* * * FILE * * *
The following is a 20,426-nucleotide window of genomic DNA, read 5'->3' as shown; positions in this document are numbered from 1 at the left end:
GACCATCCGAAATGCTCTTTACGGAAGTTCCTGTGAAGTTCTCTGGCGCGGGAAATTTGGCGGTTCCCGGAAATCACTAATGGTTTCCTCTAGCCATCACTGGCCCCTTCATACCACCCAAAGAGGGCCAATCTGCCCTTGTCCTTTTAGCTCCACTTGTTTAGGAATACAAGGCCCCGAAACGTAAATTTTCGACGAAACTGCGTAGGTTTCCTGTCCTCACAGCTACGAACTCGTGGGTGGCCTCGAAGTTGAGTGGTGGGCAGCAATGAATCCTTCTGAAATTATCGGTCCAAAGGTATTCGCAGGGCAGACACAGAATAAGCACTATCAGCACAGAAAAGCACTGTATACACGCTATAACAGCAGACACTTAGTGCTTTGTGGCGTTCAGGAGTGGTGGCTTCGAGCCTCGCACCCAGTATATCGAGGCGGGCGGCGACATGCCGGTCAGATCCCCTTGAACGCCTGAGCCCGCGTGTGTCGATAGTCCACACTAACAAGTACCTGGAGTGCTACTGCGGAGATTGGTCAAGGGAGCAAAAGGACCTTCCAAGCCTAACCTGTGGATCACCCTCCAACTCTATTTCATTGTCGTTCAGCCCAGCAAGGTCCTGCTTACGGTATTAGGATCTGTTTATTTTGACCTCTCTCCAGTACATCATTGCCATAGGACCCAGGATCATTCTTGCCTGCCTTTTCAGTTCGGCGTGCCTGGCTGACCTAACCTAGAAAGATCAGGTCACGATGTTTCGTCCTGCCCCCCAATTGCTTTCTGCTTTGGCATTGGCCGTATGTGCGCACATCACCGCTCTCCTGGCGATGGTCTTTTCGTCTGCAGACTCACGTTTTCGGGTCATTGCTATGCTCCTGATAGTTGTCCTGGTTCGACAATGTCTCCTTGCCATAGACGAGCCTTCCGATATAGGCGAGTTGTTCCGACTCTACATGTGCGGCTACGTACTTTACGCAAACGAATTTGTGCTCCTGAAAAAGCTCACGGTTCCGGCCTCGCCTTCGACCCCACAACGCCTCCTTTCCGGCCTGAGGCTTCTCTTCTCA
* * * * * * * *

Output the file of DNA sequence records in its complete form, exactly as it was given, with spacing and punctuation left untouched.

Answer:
The following is a 20,426-nucleotide window of genomic DNA, read 5'->3' as shown; positions in this document are numbered from 1 at the left end:
GACCATCCGAAATGCTCTTTACGGAAGTTCCTGTGAAGTTCTCTGGCGCGGGAAATTTGGCGGTTCCCGGAAATCACTAATGGTTTCCTCTAGCCATCACTGGCCCCTTCATACCACCCAAAGAGGGCCAATCTGCCCTTGTCCTTTTAGCTCCACTTGTTTAGGAATACAAGGCCCCGAAACGTAAATTTTCGACGAAACTGCGTAGGTTTCCTGTCCTCACAGCTACGAACTCGTGGGTGGCCTCGAAGTTGAGTGGTGGGCAGCAATGAATCCTTCTGAAATTATCGGTCCAAAGGTATTCGCAGGGCAGACACAGAATAAGCACTATCAGCACAGAAAAGCACTGTATACACGCTATAACAGCAGACACTTAGTGCTTTGTGGCGTTCAGGAGTGGTGGCTTCGAGCCTCGCACCCAGTATATCGAGGCGGGCGGCGACATGCCGGTCAGATCCCCTTGAACGCCTGAGCCCGCGTGTGTCGATAGTCCACACTAACAAGTACCTGGAGTGCTACTGCGGAGATTGGTCAAGGGAGCAAAAGGACCTTCCAAGCCTAACCTGTGGATCACCCTCCAACTCTATTTCATTGTCGTTCAGCCCAGCAAGGTCCTGCTTACGGTATTAGGATCTGTTTATTTTGACCTCTCTCCAGTACATCATTGCCATAGGACCCAGGATCATTCTTGCCTGCCTTTTCAGTTCGGCGTGCCTGGCTGACCTAACCTAGAAAGATCAGGTCACGATGTTTCGTCCTGCCCCCCAATTGCTTTCTGCTTTGGCATTGGCCGTATGTGCGCACATCACCGCTCTCCTGGCGATGGTCTTTTCGTCTGCAGACTCACGTTTTCGGGTCATTGCTATGCTCCTGATAGTTGTCCTGGTTCGACAATGTCTCCTTGCCATAGACGAGCCTTCCGATATAGGCGAGTTGTTCCGACTCTACATGTGCGGCTACGTACTTTACGCAAACGAATTTGTGCTCCTGAAAAAGCTCACGGTTCCGGCCTCGCCTTCGACCCCACAACGCCTCCTTTCCGGCCTGAGGCTTCTCTTCTCA